Inspections are a reality of life - audits, royal visitors, tax men - so we have a believable, clear goal that we can all understand - everything has to be ready for the inspector or special visitor. It's a variation on 'The Boss Comes to Dinner' episode that's common to many domestic sitcoms.

The Twist

The trick of sitcom, then, is to take a familiar situation and push them further, into unfamiliar areas. World War Two threw up plenty of these. And so when I came to consider the inspection episode, I tried to think of what the twist would be. As the blurb of the show suggests (so I'm not spoiling it) what if the Royal visitor cannot be trusted?

This taps into the very real concerns during the war that some members of the aristocracy could not be trusted and were well-known for Fascist sympathies. It is a running theme of the series - partly embodied in the character of Professor Charles Gardiner. As a well-connected Oxford professor, he moves in elevated circles and was friendly before the war with high-ranking Nazis and sympathised with some of their views. Every episode, Archie normally makes jokes implying that Charles played some kind of gentle sport with a prominent Nazi. And Charles has to concede that he was friendly with the Von Ribbentrops, the Rommels and even Mussolini.

And so as I was thinking about which Royal visitor, real or imagined, could visit Hut 33, I stumbled across Prince George, Duke of Kent. If you read his profile here, you will see that he was a very worrying figure for the British Establishment. Given the extraordinarily secret nature of the work at Bletchley Park, the Prince's visit would have to be frustrated in some way. If news of the breaking of Enigma was leaked back to Germany, it would have proved disastrous for the Allies.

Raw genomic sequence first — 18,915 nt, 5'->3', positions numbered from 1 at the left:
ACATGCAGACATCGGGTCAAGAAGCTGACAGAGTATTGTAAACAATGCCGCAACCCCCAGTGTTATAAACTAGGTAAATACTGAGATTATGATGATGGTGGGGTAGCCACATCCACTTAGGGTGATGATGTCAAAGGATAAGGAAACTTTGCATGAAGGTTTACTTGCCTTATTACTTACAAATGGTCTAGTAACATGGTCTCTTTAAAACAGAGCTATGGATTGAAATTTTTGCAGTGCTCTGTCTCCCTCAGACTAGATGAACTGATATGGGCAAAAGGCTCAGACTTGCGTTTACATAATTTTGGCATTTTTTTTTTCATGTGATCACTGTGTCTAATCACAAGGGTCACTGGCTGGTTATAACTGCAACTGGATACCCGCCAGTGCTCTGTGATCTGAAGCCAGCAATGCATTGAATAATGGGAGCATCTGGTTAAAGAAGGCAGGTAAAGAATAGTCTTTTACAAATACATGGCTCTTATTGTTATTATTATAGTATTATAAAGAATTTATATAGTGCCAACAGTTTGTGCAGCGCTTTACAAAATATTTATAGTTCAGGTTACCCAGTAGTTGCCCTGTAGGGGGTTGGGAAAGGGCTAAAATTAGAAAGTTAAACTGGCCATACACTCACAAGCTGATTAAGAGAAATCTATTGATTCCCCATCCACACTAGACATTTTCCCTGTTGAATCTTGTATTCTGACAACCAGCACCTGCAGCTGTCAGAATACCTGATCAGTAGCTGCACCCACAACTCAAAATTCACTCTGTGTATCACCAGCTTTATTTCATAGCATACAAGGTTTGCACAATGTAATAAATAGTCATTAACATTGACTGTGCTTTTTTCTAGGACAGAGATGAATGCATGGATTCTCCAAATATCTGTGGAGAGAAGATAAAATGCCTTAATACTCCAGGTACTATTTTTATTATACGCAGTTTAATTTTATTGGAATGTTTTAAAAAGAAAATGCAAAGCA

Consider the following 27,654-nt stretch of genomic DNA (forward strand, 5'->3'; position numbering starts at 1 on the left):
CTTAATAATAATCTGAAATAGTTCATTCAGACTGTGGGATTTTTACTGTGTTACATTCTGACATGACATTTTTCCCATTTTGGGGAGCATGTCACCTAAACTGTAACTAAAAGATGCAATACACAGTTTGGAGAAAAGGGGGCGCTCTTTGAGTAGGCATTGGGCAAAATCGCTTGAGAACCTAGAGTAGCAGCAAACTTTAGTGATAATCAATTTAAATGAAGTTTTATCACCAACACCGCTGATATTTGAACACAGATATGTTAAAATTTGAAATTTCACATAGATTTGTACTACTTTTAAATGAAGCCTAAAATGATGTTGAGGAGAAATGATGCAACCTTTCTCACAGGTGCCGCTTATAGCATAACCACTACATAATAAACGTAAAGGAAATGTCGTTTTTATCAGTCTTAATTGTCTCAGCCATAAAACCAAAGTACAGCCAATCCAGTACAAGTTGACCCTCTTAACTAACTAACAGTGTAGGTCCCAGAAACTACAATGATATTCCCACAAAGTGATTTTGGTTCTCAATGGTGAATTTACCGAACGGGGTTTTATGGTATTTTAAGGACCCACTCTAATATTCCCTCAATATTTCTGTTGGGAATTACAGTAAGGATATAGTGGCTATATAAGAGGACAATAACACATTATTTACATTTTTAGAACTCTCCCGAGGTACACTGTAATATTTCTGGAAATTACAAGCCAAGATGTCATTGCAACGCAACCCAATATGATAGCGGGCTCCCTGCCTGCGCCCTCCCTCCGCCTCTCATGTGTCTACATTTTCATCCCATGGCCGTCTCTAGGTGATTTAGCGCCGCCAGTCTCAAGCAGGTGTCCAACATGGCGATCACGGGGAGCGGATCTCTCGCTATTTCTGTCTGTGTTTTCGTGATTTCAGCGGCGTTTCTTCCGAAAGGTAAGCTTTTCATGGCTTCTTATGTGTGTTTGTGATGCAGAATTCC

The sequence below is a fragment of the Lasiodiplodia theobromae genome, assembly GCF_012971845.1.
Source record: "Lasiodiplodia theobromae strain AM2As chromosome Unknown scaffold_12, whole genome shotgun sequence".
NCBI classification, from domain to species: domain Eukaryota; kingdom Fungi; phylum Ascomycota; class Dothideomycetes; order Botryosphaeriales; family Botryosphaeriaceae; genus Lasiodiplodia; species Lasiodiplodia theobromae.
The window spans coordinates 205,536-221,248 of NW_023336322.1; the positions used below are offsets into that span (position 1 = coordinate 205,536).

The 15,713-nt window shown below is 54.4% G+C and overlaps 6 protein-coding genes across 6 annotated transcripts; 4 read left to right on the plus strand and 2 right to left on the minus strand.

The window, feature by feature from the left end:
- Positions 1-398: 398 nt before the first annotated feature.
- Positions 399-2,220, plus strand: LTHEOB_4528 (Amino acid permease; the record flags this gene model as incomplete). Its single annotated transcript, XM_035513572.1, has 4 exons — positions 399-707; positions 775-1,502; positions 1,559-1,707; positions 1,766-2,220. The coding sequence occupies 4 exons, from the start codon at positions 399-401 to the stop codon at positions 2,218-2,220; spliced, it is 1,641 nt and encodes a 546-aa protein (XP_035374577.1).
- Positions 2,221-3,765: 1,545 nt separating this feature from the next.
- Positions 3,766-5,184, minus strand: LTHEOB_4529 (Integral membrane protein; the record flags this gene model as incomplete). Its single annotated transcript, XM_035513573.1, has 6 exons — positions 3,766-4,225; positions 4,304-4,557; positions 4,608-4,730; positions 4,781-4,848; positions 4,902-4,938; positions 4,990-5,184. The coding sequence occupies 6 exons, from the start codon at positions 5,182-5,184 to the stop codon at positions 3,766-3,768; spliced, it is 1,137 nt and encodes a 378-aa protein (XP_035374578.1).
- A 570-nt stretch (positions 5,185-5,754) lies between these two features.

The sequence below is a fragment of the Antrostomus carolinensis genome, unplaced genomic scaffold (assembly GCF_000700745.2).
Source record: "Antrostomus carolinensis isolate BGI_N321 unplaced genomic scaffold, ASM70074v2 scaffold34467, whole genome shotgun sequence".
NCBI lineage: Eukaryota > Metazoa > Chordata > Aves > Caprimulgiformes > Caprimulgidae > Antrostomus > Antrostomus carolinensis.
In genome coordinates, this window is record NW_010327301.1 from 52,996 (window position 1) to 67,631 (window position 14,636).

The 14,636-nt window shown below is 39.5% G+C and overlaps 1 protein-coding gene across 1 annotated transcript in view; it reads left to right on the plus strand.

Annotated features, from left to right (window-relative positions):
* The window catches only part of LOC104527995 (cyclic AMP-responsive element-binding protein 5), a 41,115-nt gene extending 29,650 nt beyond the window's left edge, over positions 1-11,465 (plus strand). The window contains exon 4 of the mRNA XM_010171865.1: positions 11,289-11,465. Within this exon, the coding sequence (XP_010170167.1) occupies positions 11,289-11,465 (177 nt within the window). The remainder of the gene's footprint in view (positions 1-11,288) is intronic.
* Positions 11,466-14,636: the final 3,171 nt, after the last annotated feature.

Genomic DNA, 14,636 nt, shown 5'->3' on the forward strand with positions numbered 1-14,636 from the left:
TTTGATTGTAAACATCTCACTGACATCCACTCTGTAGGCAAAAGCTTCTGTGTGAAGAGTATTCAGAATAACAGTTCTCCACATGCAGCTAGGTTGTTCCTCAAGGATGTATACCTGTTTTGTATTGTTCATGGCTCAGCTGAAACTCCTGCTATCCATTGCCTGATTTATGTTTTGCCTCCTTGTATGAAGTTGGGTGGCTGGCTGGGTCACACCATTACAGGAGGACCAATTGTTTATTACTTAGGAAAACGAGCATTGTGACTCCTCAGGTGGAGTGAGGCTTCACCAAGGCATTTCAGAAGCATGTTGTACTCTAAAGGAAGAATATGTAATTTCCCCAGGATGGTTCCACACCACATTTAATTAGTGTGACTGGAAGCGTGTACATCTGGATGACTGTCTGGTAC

German High Command had no idea that the British were reading their messages so a hint to that effect would have been catastrophic for Bletchley. 1941 was a difficult year for the Allies. Britain stood alone against Germany and was on the verge of starvation. The convoys in the Atlantic bringing food and supplies from America were a lifeline. This, then, gives an intensity to the story that hopefully makes it play and gives good motivations for our regular characters who are instrumental in keeping the prince away from the code-breaking machinery.

Guest Star
Fans of Radioactive will recognise the voice of the Prince. He is wonderfully played by Michael Fenton Stevens (who also played alongside Robert Bathurst (Charles) in My Dad's the Prime Minister).

Just one week to go now...

The more observant of you will have spotted that our previous date for the start of Series 2 didn't actually exist - being advertised as Monday 21st May. The 21st is a Wednesday, and that is the day of the first episode of Series 2. It's a week from now. Excited? I am, and I know what I happens.